Last night, Richmond City Council was scheduled to receive an update on Measure U Fiscal Estimates (the second part of Item K3).
At the request of "the business community", Mayor Butt decided to continue the fiscal estimate update until January. I made a motion to overrule him but it was unsuccessful.
Contrary to Mayor Butt’s assertion that this decision was made in support of the business community, I believe it was an attempt to stifle publication of real information about Measure U. The intention of this item was to update the public on relevant data and details of the implementation of the new business tax structure. By continuing this item, it means people have to wait to hear the detail of the fiscal estimates that our City Staff have been working hard to gather.
Our finance department has been doing outreach to the business community to answer questions, respond to concerns and gather data to increase the accuracy of fiscal projections.
Staff was prepared to respond to concerns that have been raised by the business community, clarify widespread misinformation about Measure U implications, and provide explanation of the different calculation methodologies that have been utilized by the City of Richmond and the West Contra Costa Council of Business and Industries.
The truth is, Measure U was approved by an overwhelming majority of Richmond voters. It is too late to negotiate this measure without going back to the voters. It cuts taxes for small businesses with less than $250,000 in gross receipts while increasing tax rates on larger ones. Many of the businesses who have expressed concern about Measure U have millions of dollars in revenue and don’t qualify for small business exemptions.
False information has been shared about San Francisco and Oakland’s business tax rates, in an attempt to make Richmond’s rates appear unreasonable. San Francisco has had much higher business taxes than Richmond for many years, their system is more progressive than ours. Oakland’s Blue Ribbon Task Force of Business Representatives has recommended higher taxes for big businesses than what Richmond’s Measure U includes. Additionally, incorrect data has been shared about business closures in Richmond, which includes businesses that are still open, businesses that have temporarily closed during the pandemic, and businesses which closed before Measure U was approved.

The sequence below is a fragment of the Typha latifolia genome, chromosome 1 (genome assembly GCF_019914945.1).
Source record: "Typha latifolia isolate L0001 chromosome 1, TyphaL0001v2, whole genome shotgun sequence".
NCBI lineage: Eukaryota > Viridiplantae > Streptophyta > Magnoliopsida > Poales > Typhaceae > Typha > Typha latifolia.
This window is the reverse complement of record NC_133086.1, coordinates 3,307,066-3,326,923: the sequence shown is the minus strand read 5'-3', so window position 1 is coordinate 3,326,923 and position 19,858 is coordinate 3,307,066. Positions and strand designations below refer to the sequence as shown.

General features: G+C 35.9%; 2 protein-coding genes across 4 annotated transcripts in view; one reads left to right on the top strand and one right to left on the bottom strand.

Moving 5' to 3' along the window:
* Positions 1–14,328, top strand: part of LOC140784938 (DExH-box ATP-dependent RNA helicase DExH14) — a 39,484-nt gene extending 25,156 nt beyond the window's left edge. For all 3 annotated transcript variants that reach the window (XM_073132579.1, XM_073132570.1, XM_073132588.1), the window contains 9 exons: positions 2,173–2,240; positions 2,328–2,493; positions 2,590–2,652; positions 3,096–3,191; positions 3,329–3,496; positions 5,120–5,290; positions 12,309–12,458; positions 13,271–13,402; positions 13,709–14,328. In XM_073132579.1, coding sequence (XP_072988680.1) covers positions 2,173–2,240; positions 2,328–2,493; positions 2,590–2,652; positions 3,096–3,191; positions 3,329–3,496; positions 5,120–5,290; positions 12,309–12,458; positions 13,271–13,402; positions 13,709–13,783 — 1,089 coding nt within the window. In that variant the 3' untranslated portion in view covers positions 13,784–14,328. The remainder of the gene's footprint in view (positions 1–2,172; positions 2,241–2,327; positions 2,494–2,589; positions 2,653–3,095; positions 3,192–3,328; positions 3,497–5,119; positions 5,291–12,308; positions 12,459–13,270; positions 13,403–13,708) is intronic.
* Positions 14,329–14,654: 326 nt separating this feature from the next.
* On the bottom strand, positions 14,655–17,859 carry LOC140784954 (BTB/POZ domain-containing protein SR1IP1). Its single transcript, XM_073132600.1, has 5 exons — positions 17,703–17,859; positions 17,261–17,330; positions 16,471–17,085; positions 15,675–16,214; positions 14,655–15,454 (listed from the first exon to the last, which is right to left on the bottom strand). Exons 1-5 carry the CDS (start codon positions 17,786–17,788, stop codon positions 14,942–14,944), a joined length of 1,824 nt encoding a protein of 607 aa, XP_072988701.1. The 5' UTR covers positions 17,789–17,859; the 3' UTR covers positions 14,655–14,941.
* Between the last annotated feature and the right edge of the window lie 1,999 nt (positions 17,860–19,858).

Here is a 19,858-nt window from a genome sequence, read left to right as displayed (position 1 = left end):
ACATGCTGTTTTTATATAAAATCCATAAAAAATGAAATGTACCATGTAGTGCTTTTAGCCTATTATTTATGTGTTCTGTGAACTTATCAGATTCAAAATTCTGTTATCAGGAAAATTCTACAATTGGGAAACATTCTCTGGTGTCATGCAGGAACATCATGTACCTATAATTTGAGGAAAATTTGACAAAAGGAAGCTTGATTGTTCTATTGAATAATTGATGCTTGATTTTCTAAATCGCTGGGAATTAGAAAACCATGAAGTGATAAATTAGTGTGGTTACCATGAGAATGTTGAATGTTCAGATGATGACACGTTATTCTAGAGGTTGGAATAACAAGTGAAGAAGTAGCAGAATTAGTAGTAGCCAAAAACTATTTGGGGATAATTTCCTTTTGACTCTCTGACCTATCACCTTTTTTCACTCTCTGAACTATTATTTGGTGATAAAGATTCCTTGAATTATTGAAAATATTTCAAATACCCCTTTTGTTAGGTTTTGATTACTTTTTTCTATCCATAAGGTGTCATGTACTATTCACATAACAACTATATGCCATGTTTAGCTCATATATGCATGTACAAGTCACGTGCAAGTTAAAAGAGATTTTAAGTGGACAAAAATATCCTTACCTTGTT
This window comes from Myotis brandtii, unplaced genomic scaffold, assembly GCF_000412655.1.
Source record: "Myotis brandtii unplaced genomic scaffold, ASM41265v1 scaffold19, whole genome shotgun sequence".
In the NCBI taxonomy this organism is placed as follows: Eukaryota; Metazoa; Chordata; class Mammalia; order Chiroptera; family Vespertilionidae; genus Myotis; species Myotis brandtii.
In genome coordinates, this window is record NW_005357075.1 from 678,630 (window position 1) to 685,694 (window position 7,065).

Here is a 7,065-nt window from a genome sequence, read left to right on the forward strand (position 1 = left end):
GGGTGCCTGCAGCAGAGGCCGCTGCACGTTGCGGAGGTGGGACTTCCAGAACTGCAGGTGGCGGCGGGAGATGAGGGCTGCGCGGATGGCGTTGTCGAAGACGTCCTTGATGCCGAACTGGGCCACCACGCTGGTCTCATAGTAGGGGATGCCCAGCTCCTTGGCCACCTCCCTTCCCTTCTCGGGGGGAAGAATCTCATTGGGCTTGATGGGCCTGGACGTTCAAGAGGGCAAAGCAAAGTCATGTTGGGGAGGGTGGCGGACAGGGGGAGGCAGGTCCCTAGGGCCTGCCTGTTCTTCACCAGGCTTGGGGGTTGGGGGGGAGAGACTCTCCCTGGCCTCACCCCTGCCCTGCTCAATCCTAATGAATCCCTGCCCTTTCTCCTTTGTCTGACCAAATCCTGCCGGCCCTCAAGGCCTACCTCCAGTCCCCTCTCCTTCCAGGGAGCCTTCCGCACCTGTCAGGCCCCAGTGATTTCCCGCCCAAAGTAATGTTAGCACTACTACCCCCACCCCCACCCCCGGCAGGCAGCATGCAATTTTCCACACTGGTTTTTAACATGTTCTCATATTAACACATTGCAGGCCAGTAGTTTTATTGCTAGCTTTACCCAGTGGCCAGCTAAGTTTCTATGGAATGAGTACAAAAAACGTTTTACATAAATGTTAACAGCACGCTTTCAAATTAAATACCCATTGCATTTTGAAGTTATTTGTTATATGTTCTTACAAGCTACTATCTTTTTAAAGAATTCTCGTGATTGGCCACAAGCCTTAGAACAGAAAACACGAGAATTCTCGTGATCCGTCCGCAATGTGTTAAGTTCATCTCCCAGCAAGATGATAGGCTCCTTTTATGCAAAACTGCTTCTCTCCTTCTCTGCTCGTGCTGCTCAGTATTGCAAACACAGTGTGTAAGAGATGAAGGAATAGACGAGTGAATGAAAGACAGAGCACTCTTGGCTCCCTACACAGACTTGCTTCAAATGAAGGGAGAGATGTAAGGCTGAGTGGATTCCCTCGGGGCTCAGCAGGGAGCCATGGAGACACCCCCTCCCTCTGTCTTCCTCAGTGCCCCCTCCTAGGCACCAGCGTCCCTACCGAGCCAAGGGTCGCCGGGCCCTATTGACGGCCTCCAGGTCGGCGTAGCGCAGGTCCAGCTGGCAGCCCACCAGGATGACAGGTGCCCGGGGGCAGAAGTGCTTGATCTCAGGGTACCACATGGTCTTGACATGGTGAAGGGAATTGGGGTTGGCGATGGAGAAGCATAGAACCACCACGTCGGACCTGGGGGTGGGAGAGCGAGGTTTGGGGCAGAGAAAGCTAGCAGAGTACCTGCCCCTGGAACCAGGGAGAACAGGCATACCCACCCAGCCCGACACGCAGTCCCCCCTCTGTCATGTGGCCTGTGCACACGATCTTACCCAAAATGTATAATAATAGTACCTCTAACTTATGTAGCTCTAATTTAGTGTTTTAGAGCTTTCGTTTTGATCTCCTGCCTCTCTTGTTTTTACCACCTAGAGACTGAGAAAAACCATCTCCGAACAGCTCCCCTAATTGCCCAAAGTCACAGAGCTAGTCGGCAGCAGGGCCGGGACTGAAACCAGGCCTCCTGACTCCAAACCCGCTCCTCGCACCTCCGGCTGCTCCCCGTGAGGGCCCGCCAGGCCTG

Supposedly exorbitant tax hikes have been shared as if they reflect small businesses, when in reality, they are large companies. For example, the Council of Industries shared about a lighting distributor that is facing an estimated $18,600 tax liability. However, that figure reflects a business with annual gross receipts of over $10 million.
Research into claims that multi-million (and billion) dollar corporations such as Costco will leave the City of Richmond as a result of a Measure U indicate there is extremely low likelihood of this.
Delaying discussion like the one we were scheduled to have last night does nothing to delay implementation of the new business tax structure, it only serves to limit public access to accurate information.
The best way to ensure smooth implementation of Measure U is to provide businesses with the adequate information they need. Our main priority should be investing in staffing for implementation and outreach. Staff has already done a great job of reaching out to businesses, but businesses need to collaborate too.The city needs data about businesses and this is the call for the Council of Industries and Richmond Chamber of Commerce to work with the city so the business can provide accurate information to the city in a timely manner. I hope the business-serving organizations in our community join us in this effort.